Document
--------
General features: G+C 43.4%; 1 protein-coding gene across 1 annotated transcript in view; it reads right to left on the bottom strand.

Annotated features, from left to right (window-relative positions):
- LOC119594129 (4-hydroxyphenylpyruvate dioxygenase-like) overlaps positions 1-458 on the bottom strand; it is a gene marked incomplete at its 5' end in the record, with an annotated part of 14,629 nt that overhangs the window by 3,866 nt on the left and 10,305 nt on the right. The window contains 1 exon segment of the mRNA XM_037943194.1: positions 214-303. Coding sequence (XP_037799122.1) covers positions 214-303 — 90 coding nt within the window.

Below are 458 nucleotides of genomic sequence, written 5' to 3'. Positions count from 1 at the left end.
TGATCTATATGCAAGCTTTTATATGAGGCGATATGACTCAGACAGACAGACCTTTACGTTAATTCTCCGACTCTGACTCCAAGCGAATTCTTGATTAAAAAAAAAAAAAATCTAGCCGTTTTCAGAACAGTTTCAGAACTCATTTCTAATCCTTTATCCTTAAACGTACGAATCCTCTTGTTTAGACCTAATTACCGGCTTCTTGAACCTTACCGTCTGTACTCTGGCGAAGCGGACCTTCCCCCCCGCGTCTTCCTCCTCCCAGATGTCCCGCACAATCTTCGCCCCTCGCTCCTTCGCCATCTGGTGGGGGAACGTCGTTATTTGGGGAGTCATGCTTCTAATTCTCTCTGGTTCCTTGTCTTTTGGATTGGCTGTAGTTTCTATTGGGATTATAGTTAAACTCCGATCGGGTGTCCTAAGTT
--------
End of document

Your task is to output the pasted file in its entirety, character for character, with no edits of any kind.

General features: G+C 43.4%; 1 protein-coding gene across 1 annotated transcript in view; it reads right to left on the bottom strand.

Annotated features, from left to right (window-relative positions):
- LOC119594129 (4-hydroxyphenylpyruvate dioxygenase-like) overlaps positions 1-458 on the bottom strand; it is a gene marked incomplete at its 5' end in the record, with an annotated part of 14,629 nt that overhangs the window by 3,866 nt on the left and 10,305 nt on the right. The window contains 1 exon segment of the mRNA XM_037943194.1: positions 214-303. Coding sequence (XP_037799122.1) covers positions 214-303 — 90 coding nt within the window.

Below are 458 nucleotides of genomic sequence, written 5' to 3'. Positions count from 1 at the left end.
TGATCTATATGCAAGCTTTTATATGAGGCGATATGACTCAGACAGACAGACCTTTACGTTAATTCTCCGACTCTGACTCCAAGCGAATTCTTGATTAAAAAAAAAAAAAATCTAGCCGTTTTCAGAACAGTTTCAGAACTCATTTCTAATCCTTTATCCTTAAACGTACGAATCCTCTTGTTTAGACCTAATTACCGGCTTCTTGAACCTTACCGTCTGTACTCTGGCGAAGCGGACCTTCCCCCCCGCGTCTTCCTCCTCCCAGATGTCCCGCACAATCTTCGCCCCTCGCTCCTTCGCCATCTGGTGGGGGAACGTCGTTATTTGGGGAGTCATGCTTCTAATTCTCTCTGGTTCCTTGTCTTTTGGATTGGCTGTAGTTTCTATTGGGATTATAGTTAAACTCCGATCGGGTGTCCTAAGTT